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Non-operative treatment of a fracture to the coracoid process with acromioclavicular dislocation in an adolescent.

Pedersen V, Prall WC, Ockert B, Haasters F - Orthop Rev (Pavia) (2014)

Bottom Line: Since magnetic resonance tomography revealed intact AC and coracoclavicular ligaments, we initiated non-operative treatment with immobilization and unloading of the shoulder by an abduction brace allowing limited rotation for 6 weeks.This treatment resulted in complete recovery after 8 weeks and return to full sports on first league level after 3 month.In conclusion, non-operative treatment of coracoid base fractures with concomitant AC-joint injury in the adolescent can result in excellent functional results and early recovery.

View Article: PubMed Central - PubMed

Affiliation: Department of Surgery, University of Munich , Germany.

ABSTRACT
Coracoid process fractures are rare and often associated with dislocations of the acromioclavicular (AC) joint. There is little evidence about the treatment of these injuries in adolescents, but the few case reports published recommend surgery. We report a case of a dislocated epiphyseal fracture to the base of the coracoid process with AC joint dislocation in a 14-year-old ice-hockey player following direct impact to his left shoulder. Since magnetic resonance tomography revealed intact AC and coracoclavicular ligaments, we initiated non-operative treatment with immobilization and unloading of the shoulder by an abduction brace allowing limited rotation for 6 weeks. This treatment resulted in complete recovery after 8 weeks and return to full sports on first league level after 3 month. In conclusion, non-operative treatment of coracoid base fractures with concomitant AC-joint injury in the adolescent can result in excellent functional results and early recovery.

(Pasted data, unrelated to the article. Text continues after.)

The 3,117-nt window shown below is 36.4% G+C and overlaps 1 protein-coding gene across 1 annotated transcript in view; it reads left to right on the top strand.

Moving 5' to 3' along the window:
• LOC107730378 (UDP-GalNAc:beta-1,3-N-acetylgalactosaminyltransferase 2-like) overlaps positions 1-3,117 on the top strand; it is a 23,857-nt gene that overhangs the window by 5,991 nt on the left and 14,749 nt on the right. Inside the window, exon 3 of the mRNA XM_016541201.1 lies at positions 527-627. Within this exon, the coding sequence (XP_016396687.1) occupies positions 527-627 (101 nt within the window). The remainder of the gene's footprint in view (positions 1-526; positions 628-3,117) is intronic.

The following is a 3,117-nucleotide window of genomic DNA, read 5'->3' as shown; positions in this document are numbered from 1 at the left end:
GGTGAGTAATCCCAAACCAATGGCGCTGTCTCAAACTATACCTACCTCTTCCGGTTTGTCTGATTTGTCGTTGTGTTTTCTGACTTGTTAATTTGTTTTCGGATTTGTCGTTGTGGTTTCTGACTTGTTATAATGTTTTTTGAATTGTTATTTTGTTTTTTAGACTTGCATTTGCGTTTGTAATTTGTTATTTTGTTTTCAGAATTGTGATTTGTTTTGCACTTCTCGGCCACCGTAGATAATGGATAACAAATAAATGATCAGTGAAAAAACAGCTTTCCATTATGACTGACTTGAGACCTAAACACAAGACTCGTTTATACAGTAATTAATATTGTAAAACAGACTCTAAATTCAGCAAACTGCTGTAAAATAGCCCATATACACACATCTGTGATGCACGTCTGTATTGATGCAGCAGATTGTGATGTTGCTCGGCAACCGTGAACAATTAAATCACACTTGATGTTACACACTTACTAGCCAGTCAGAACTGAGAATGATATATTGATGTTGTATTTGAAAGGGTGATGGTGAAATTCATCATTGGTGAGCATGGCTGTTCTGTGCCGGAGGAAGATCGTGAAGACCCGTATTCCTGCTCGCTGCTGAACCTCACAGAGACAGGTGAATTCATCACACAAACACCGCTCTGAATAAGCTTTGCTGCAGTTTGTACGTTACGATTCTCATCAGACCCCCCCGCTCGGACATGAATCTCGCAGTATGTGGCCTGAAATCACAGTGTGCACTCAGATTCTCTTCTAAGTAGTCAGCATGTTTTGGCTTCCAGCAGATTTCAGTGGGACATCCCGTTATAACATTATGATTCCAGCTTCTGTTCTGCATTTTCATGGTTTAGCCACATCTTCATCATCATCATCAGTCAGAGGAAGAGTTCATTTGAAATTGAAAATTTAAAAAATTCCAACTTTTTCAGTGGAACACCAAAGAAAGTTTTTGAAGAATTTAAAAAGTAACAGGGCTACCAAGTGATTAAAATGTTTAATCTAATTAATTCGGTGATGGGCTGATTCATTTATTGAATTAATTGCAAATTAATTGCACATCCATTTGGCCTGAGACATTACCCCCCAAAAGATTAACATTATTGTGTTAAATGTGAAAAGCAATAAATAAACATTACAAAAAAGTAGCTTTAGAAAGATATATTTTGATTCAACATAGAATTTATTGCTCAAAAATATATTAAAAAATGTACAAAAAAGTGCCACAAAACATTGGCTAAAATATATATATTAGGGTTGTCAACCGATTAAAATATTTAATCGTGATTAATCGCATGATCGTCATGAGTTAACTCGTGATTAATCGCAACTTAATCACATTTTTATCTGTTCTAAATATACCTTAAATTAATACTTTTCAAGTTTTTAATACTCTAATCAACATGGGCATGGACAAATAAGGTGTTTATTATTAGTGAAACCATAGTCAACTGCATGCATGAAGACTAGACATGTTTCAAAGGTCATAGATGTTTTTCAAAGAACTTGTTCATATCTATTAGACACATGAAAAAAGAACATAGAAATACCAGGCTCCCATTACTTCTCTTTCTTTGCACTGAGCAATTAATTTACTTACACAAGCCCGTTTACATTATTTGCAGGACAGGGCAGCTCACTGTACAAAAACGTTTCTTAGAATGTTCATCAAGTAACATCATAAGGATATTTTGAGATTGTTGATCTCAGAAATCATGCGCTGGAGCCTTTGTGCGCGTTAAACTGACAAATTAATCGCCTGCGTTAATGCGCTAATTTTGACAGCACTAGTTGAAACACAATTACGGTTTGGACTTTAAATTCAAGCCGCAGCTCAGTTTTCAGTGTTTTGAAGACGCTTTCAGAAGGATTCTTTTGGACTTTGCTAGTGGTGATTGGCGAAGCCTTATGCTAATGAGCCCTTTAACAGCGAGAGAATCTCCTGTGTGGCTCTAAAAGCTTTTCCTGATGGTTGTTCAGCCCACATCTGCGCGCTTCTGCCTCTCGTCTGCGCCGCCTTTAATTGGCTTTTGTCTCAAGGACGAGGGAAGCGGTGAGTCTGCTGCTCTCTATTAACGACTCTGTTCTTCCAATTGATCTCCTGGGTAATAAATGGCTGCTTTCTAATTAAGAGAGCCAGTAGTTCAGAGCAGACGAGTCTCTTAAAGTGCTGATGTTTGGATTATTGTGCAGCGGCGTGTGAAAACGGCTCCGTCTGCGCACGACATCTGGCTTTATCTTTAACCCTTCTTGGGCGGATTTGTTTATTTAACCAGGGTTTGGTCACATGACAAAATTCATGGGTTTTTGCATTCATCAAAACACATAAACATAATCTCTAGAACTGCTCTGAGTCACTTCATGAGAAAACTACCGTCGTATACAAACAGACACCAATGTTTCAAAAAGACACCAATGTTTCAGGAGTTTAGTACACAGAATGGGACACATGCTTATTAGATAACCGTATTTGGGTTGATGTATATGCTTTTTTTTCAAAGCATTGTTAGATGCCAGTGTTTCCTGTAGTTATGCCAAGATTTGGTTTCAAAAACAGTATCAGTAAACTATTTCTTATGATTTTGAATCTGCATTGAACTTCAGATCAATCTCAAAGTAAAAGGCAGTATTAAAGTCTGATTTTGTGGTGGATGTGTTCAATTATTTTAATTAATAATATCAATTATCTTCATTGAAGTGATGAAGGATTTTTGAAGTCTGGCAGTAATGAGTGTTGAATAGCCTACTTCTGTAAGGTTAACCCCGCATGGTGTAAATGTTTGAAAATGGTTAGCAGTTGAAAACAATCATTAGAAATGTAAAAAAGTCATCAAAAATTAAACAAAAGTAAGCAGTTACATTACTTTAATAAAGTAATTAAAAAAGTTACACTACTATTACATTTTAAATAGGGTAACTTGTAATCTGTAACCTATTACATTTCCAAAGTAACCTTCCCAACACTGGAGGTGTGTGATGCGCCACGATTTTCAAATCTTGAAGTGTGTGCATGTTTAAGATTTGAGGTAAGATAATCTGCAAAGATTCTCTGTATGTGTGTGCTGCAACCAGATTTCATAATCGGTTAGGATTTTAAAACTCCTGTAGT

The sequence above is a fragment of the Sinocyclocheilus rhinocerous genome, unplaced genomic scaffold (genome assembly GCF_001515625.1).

No MeSH data available.


Related in: MedlinePlus

Functional, cosmetic and radiographic outcome 8 weeks after trauma. Full pain free range of motion was achieved as shown in A-D. A slight prominence is seen at the left lateral clavicle (E). Complete bony healing was confirmed by magnetic resonance imaging 6 month after trauma (F-G).
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fig003: Functional, cosmetic and radiographic outcome 8 weeks after trauma. Full pain free range of motion was achieved as shown in A-D. A slight prominence is seen at the left lateral clavicle (E). Complete bony healing was confirmed by magnetic resonance imaging 6 month after trauma (F-G).